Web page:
Making the Grades
Unlike many of Disney's tales, The Princess Diaries is about a reluctant daughter of nobility. For Mia Thermopolis (Anne Hathaway), discovering her estranged and recently deceased father was the heir apparent of a small European country is more of a nightmare than a dream come true. Her free-spirited mother (Caroline Goodall) secretly married the prince, but chose a divorce rather than conforming to the strict protocol of royal life. As Mia is now the only living descendant of the monarchal family, her grandmother (Julie Andrews), the Queen of Genovia, feels it is time she was told about her real identity.
Recognizing the enormous responsibility, Mia fears that even if the slipper fits she can't possibly fill such big shoes. What terrifies the shy and klutzy fifteen-year-old most is not the obligation to run the country, but the prospect of being a public figure. With the promise of time to get used to the idea and the assurance of "princess lessons" from Grandma, Mia agrees to make the decision to accept or reject her birthright at an upcoming ball.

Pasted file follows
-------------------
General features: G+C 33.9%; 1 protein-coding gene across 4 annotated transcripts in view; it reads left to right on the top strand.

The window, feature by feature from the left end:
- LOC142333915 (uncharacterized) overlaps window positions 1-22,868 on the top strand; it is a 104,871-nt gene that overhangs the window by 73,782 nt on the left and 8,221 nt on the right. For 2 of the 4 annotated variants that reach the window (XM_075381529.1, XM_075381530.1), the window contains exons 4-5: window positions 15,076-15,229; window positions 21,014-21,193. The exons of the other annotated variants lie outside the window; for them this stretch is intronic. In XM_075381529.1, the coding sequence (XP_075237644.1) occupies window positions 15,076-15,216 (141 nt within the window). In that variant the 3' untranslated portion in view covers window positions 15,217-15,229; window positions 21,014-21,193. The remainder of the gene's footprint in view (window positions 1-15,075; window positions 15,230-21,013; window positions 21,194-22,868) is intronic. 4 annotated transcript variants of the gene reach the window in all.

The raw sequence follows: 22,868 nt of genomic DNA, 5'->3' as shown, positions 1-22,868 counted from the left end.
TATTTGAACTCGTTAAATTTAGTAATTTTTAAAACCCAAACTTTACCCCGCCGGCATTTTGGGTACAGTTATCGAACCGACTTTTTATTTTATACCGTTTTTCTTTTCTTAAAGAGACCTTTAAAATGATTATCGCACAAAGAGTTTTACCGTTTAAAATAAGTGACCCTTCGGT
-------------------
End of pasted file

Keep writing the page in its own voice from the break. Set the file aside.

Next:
Fortunately the gangly frizzy-haired Mia polishes up really well, but even Grandma's patience is taxed with trying to make a princess out of a personality whose self-esteem has been running on empty, thanks to peers who have been a constant pea under Mia's mattress. Even more draining is Mia's realization that her soaring popularity amongst those same classmates is only skin deep.
The Princess Diaries is a sentimental story with average acting, slapstick antics, and a predictable ending, but manages to do what many other teen films have failed to accomplish by presenting a high school setting in a family appropriate way. With the inclusion of mild name-calling and a few kissing scenes, parents' only real concern will be the depiction of an underage and therefore unlicensed teen driving a car on two occasions and causing an accident.
Although few of us will ever have to choose between being a princess or a pauper, the film does offer insight into facing our fears and the value of true friendship.
Discussion Ideas After The Movie
Teaching ideas and topics to discuss about The Princess Diaries.
At a time when Mia is struggling to deal with her own misgivings and her friend’s criticism of the changes she is going through, her chauffeur reminds her of a quote from Eleanor Roosevelt: “No one can make you feel inferior unless you consent.” Do you agree with that statement?